Addictions (Substance Use Disorders) Therapy in Miami:
You might waver at times, but deep down in your core, you know there's a problem.
It's too much, and you know it.
Your drinking or drug use has gotten out of control. Others have noticed. Drinking or using has resulted in negative consequences for you, perhaps impacting your work, relationships, or mental health.
For a while, you tried to tell yourself that things were fine, that your use was normal, or that you were just using to relax or have fun. But now it's more than that. You tried to rein it in yourself but have had trouble on your own.
It doesn't have to be this way.
It's time to consider working with a therapist who specializes in addictions.
Gatewell Therapy Center offers individual and group therapy designed to target addictions, primarily alcohol and substance use disorders. Whether you struggle with alcoholism or alcohol misuse, addiction or drug problems, Gatewell assesses the severity of your substance misuse and either treats you in our center or refers you to a higher level of care. Gatewell therapists work with clients who misuse the following substances:
- cocaine and other stimulants (e.g., prescription pills)
- designer/club drugs (e.g., Ecstasy/Molly, GHB, acid, methamphetamine)
Treatment for Substance Use Disorders:
Gatewell therapists recognize that clients may present at different Stages of Change regarding their willingness to stop or curb their substance use. We are skilled at Motivational Interviewing approaches in order to help you move toward positive behavioral change. Some clients, particularly those who struggle with addictions, may choose sobriety as a goal and may benefit from participation in 12-step meetings, such as AA or NA, for additional support. Others may be unwilling or unable to commit to sobriety from all substances and might instead choose the goal of Harm Reduction. We are willing to work with your regardless of your goals.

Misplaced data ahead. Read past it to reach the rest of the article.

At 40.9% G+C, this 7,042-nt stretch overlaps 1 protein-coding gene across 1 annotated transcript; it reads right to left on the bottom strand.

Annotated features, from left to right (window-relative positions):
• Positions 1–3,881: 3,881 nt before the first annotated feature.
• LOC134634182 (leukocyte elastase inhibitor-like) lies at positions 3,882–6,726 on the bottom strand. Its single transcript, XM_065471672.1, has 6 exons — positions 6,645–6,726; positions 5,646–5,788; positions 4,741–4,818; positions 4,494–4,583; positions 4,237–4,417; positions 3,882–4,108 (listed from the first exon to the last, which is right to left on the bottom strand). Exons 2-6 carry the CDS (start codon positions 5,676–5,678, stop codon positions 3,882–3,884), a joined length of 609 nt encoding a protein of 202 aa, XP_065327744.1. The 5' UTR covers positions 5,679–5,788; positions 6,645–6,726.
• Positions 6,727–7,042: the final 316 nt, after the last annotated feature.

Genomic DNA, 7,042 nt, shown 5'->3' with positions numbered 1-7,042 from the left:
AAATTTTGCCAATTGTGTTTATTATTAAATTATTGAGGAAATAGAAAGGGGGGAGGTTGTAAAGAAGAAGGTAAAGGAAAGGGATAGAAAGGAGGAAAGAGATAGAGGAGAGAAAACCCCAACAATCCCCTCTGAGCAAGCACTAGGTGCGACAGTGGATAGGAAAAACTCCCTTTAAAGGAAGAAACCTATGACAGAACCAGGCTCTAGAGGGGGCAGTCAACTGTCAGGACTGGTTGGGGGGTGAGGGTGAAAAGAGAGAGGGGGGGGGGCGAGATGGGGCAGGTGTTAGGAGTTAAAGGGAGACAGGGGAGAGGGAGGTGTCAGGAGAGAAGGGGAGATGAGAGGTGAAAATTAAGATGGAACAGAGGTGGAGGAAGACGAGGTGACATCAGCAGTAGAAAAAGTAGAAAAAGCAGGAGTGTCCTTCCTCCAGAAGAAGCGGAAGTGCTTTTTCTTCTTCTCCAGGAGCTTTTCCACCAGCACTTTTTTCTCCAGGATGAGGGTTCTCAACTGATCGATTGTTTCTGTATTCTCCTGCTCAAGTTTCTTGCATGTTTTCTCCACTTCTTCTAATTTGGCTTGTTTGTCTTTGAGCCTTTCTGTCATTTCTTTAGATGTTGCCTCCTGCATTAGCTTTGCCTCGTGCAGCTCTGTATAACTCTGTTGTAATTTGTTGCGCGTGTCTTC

Sobriety Versus Harm Reduction:
Harm reduction, rather than focusing exclusively on sobriety, seeks to address the negative consequences associated with use. The movement began with programs designed to reduce the spread of HIV by decreasing the frequency of shared needles. It expanded to include other forms of reducing harm associated with use, including methadone programs, the use of designated drivers, and moderated use (moderation management) as a strategy for decreasing harm. Those who try to moderate their use might explore reducing the amount of their use, their use in particular situations, and other problematic behaviors (e.g., combining substances, self-medicating psychiatric problems, etc.).
For some, typically for those who might have misused alcohol/drugs and experienced some negative consequences but did not develop an addictive relationship to the substance, harm reduction strategies might be appropriate if closely monitored. But harm reduction is certainly not for everyone. For those who are substance dependent, and for those who have experienced significant consequences associated with use, a trial of harm reduction will often help them discover that abstinence is the only way to ensure that harm is eliminated.
Those exploring their relationship to alcohol and/or other drugs can benefit from an initial period of sobriety. How they respond to the absence of substances may provide valuable information about their relationship to these substances - and direction for long-term goals. If this initial period of sobriety is challenging, it is possible that alcohol/drugs played a larger role than previously understood, and this might provide more of an argument for abstinence as a long-term goal.